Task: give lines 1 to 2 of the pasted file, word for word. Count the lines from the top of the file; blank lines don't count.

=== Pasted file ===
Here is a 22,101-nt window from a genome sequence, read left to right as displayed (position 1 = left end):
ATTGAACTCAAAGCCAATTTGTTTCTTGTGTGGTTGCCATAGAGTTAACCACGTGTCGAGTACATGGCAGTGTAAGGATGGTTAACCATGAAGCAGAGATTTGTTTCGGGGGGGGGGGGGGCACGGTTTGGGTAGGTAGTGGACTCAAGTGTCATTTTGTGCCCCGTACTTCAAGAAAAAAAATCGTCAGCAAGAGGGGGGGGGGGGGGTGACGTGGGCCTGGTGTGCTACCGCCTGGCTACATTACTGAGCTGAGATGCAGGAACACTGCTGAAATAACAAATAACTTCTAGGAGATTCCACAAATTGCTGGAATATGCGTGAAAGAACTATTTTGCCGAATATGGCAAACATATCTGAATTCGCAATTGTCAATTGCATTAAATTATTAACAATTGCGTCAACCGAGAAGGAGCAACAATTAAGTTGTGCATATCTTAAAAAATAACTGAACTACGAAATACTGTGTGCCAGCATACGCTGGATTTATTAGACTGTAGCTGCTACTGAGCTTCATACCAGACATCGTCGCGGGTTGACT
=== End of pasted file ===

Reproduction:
Here is a 22,101-nt window from a genome sequence, read left to right as displayed (position 1 = left end):
ATTGAACTCAAAGCCAATTTGTTTCTTGTGTGGTTGCCATAGAGTTAACCACGTGTCGAGTACATGGCAGTGTAAGGATGGTTAACCATGAAGCAGAGATTTGTTTCGGGGGGGGGGGGGGCACGGTTTGGGTAGGTAGTGGACTCAAGTGTCATTTTGTGCCCCGTACTTCAAGAAAAAAAATCGTCAGCAAGAGGGGGGGGGGGGGGTGACGTGGGCCTGGTGTGCTACCGCCTGGCTACATTACTGAGCTGAGATGCAGGAACACTGCTGAAATAACAAATAACTTCTAGGAGATTCCACAAATTGCTGGAATATGCGTGAAAGAACTATTTTGCCGAATATGGCAAACATATCTGAATTCGCAATTGTCAATTGCATTAAATTATTAACAATTGCGTCAACCGAGAAGGAGCAACAATTAAGTTGTGCATATCTTAAAAAATAACTGAACTACGAAATACTGTGTGCCAGCATACGCTGGATTTATTAGACTGTAGCTGCTACTGAGCTTCATACCAGACATCGTCGCGGGTTGACT